If you crack open The Phantom Cabinet, you better be prepared for a confusing, albeit, incredibly interesting story. Jeremy Thompson crafts a story that feels all over the place, yet I couldn’t help but keep reading. That to me is a sign of a good book. Read on to see if you agree…
Short nitty-gritty plot description is as follows: Space Shuttle Conundrum collides with empty atmosphere, passing from known reality into the realm beyond life. At the same time, a dead newborn is resurrected amidst a hospital-wide poltergeist infestation.
What connects these ghastly occurrences, and how can the fate of humanity rest on a single boy’s shoulders?
As the haunted Douglas Stanton spends his adolescence an outcast—his only friend the ghost of a long lost astronaut—a porcelain-masked entity lurks in the shadows, planning Douglas’ demise. Because Douglas is the key… the key to the door… a door between what we know and what we fear. And when the key is turned…realities will come crashing together.
When Heaven and Hell don’t exist…what does?
Step into The Phantom Cabinet…
Book Opinion:The Phantom Cabinet is a very busy book. Each chapter is so crammed full of ghosts, ghouls and plot development, that it sometimes can become extremely overwhelming. Thompson will introduce characters left, right and centre, but they’ll disappear come the next chapter. It can be quite confusing, but after a few chapters, he manages to lay out a better story structure, which is all about the poor, troubled and haunted life of Douglas. After you warm up to the story structure, you can forgive a few mistakes, such as Thompson’s struggles with character dialogue, which comes off as stilted. He can describe a ghost with beautiful and grotesque prose, but when it comes to dialogue, it’s hit or miss.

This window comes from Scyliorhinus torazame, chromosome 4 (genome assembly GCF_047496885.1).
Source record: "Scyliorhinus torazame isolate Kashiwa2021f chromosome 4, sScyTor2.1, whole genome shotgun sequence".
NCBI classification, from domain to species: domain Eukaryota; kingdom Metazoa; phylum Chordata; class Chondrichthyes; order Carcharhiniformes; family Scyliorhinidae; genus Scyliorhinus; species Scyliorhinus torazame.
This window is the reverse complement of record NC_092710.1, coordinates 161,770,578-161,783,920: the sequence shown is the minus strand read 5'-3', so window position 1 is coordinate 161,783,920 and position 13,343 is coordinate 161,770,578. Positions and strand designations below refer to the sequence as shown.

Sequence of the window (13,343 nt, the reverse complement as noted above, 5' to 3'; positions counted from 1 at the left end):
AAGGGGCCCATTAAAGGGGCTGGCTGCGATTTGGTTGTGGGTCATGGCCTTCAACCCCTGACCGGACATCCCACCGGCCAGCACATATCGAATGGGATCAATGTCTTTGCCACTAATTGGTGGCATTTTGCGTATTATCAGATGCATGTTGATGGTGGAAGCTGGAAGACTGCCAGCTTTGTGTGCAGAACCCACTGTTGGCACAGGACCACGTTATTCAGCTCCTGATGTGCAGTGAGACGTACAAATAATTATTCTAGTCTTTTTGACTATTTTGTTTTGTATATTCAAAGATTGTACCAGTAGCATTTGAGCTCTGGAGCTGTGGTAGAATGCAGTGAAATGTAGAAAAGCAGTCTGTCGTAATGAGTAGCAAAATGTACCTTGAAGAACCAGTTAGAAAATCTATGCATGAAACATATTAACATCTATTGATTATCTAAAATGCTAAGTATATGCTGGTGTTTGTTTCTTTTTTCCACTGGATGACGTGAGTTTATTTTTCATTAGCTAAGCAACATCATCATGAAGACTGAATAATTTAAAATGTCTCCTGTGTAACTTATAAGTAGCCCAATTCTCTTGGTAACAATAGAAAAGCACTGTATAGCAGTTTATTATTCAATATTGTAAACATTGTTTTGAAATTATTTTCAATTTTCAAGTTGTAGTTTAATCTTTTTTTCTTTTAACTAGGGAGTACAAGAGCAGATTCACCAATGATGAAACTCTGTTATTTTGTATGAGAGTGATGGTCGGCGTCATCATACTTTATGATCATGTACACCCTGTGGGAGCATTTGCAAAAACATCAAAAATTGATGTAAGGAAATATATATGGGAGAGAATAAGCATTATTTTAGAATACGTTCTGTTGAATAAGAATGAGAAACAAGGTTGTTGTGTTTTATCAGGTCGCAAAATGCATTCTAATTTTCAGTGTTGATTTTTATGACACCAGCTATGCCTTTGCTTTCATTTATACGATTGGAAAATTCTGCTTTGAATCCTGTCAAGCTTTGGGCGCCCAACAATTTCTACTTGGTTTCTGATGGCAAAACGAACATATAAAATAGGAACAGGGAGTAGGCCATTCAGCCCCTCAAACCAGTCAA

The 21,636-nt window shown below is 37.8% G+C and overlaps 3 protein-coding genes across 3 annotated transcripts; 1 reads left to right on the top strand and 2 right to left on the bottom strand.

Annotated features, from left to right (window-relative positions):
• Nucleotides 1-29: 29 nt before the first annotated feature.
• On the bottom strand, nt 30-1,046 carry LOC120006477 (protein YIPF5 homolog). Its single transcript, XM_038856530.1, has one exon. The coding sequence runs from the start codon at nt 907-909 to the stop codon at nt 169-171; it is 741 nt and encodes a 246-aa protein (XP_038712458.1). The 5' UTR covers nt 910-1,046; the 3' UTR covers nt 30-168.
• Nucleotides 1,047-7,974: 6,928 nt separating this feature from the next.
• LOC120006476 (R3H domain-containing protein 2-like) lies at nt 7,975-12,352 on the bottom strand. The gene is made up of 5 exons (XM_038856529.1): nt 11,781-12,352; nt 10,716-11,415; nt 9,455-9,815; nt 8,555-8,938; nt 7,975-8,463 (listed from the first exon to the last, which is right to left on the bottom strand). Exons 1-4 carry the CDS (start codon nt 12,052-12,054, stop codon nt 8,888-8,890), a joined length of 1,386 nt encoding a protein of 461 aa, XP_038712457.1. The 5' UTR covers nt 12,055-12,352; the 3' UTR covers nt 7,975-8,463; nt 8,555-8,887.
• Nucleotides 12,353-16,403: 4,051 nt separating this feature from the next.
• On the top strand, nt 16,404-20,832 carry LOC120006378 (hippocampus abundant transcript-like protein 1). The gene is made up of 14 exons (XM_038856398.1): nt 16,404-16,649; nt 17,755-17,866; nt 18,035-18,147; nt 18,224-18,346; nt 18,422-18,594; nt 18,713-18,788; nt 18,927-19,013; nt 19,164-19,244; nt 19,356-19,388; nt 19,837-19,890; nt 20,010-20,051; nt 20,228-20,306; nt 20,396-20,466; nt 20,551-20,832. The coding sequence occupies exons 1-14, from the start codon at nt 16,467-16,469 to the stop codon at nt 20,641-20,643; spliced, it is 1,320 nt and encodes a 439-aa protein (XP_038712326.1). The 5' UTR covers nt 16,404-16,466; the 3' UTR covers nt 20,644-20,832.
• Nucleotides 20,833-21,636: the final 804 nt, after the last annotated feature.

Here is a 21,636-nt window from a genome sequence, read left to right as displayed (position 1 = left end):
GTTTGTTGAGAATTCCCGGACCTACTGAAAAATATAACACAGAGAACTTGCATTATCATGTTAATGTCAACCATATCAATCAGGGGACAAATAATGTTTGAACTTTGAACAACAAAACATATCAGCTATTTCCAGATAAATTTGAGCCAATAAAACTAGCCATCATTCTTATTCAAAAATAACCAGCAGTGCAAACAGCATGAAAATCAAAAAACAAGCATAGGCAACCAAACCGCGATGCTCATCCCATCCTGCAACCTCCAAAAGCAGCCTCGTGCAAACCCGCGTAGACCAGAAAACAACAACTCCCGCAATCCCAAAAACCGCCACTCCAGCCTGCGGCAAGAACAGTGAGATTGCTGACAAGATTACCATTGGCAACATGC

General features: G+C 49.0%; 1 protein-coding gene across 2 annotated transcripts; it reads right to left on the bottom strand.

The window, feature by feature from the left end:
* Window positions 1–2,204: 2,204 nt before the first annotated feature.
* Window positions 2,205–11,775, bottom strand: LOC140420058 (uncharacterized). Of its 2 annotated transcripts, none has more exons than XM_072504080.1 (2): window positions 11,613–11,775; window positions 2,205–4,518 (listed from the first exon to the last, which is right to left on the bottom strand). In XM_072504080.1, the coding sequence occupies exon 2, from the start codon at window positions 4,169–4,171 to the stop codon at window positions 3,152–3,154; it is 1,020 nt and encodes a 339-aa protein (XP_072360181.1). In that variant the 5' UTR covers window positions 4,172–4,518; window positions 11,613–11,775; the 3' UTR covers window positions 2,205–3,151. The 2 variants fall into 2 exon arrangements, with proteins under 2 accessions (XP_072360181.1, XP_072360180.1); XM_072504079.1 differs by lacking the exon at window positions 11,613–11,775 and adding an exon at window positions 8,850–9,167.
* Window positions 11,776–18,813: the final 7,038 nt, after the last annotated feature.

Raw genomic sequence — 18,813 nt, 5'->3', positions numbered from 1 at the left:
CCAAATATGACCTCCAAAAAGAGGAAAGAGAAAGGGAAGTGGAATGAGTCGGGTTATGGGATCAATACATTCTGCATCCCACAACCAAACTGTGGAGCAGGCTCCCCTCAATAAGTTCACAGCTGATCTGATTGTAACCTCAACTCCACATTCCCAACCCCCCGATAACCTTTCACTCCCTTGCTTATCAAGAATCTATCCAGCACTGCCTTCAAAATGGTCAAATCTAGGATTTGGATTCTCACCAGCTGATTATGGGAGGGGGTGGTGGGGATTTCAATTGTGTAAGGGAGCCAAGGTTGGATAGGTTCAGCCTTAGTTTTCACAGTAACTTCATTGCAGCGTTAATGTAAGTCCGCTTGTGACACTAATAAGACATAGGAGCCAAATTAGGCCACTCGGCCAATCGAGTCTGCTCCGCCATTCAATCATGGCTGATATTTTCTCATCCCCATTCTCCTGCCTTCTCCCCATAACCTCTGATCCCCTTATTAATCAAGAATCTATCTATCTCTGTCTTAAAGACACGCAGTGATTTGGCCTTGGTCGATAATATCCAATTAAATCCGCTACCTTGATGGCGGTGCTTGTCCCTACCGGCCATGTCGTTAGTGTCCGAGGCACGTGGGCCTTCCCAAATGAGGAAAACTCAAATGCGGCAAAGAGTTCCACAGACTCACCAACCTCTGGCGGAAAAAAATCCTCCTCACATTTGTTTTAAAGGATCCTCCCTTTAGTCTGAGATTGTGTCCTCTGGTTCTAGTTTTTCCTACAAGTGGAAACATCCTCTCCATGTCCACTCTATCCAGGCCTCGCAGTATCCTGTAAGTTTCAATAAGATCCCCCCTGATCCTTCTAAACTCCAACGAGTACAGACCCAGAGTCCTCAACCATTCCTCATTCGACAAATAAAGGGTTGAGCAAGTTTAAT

The general gist of the story is about Douglas, who after some strange circumstances around his birth, is haunted by ghosts. As Douglas grows older, these ghosts become more common place in his life and others around him, to the point where people end up dying. We follow Douglas as he grows up and deals with bullies at school, a father who doesn’t love him, friends who come and go and a certain porcelain mask ghost that just won’t leave. The imagery of the ghosts is quite ghoulish and Thompson crafts some interesting creatures, even if they only appear in a page or two and disappear forever. The story is wrapped up nicely at the end and Thompson’s idea behind the afterlife is something I wouldn’t mind reading more about.
Verdict: Coming in at around 200 pages, The Phantom Cabinet isn’t an overly long book, but it’s crammed full of story and can be confusing at some parts and convoluted at others. Still, the story kept me interested enough to keep turning the pages long into the night. Recommended.